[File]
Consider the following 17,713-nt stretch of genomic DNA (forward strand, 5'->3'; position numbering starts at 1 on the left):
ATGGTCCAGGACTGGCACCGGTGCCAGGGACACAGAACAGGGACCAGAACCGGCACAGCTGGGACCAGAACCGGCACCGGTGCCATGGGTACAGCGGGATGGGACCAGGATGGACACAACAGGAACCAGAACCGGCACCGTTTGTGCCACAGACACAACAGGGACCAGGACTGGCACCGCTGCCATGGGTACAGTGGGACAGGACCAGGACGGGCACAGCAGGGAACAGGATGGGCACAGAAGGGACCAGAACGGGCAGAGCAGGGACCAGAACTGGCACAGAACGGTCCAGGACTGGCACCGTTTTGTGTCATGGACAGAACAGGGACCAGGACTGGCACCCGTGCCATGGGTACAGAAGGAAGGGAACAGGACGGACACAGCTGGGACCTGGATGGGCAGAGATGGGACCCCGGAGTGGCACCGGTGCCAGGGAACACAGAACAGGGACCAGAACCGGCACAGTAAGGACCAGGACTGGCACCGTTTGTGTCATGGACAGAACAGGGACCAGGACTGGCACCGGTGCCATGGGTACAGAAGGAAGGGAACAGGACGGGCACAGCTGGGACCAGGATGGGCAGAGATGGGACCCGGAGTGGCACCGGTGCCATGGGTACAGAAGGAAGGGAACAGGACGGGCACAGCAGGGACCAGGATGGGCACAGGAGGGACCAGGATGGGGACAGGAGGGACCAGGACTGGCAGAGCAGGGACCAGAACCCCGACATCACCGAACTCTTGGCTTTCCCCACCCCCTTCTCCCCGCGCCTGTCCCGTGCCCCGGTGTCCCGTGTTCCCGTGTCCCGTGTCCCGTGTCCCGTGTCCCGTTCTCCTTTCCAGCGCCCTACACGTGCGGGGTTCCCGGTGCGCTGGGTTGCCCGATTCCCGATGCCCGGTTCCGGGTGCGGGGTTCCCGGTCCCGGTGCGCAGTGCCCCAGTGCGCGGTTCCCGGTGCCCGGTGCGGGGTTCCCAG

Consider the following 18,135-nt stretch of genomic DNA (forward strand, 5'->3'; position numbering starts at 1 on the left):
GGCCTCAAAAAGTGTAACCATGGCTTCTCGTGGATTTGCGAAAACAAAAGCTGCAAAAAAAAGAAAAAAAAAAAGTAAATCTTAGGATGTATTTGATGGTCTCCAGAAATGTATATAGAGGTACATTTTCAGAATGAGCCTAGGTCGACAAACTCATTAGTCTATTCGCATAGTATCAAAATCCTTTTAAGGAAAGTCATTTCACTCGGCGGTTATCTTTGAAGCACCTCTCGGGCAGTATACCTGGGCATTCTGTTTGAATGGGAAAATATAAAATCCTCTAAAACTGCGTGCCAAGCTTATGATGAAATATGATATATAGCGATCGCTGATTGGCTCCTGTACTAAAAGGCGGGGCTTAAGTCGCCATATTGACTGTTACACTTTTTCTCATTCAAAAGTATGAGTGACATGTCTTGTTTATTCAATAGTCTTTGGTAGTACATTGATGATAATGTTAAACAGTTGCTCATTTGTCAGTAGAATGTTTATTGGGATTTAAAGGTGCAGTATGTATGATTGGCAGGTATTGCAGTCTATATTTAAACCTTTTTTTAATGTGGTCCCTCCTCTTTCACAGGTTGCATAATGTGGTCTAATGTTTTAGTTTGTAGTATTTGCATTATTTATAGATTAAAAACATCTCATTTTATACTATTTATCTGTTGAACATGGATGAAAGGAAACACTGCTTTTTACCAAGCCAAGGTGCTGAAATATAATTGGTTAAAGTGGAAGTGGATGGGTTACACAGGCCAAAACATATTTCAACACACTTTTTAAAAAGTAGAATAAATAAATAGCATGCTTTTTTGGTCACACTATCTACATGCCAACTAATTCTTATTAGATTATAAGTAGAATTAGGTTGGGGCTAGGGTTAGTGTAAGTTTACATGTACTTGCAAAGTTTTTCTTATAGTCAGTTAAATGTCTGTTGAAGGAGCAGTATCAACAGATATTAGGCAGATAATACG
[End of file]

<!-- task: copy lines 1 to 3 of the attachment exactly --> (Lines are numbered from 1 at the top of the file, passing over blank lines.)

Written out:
Consider the following 17,713-nt stretch of genomic DNA (forward strand, 5'->3'; position numbering starts at 1 on the left):
ATGGTCCAGGACTGGCACCGGTGCCAGGGACACAGAACAGGGACCAGAACCGGCACAGCTGGGACCAGAACCGGCACCGGTGCCATGGGTACAGCGGGATGGGACCAGGATGGACACAACAGGAACCAGAACCGGCACCGTTTGTGCCACAGACACAACAGGGACCAGGACTGGCACCGCTGCCATGGGTACAGTGGGACAGGACCAGGACGGGCACAGCAGGGAACAGGATGGGCACAGAAGGGACCAGAACGGGCAGAGCAGGGACCAGAACTGGCACAGAACGGTCCAGGACTGGCACCGTTTTGTGTCATGGACAGAACAGGGACCAGGACTGGCACCCGTGCCATGGGTACAGAAGGAAGGGAACAGGACGGACACAGCTGGGACCTGGATGGGCAGAGATGGGACCCCGGAGTGGCACCGGTGCCAGGGAACACAGAACAGGGACCAGAACCGGCACAGTAAGGACCAGGACTGGCACCGTTTGTGTCATGGACAGAACAGGGACCAGGACTGGCACCGGTGCCATGGGTACAGAAGGAAGGGAACAGGACGGGCACAGCTGGGACCAGGATGGGCAGAGATGGGACCCGGAGTGGCACCGGTGCCATGGGTACAGAAGGAAGGGAACAGGACGGGCACAGCAGGGACCAGGATGGGCACAGGAGGGACCAGGATGGGGACAGGAGGGACCAGGACTGGCAGAGCAGGGACCAGAACCCCGACATCACCGAACTCTTGGCTTTCCCCACCCCCTTCTCCCCGCGCCTGTCCCGTGCCCCGGTGTCCCGTGTTCCCGTGTCCCGTGTCCCGTGTCCCGTGTCCCGTTCTCCTTTCCAGCGCCCTACACGTGCGGGGTTCCCGGTGCGCTGGGTTGCCCGATTCCCGATGCCCGGTTCCGGGTGCGGGGTTCCCGGTCCCGGTGCGCAGTGCCCCAGTGCGCGGTTCCCGGTGCCCGGTGCGGGGTTCCCAG

Consider the following 18,135-nt stretch of genomic DNA (forward strand, 5'->3'; position numbering starts at 1 on the left):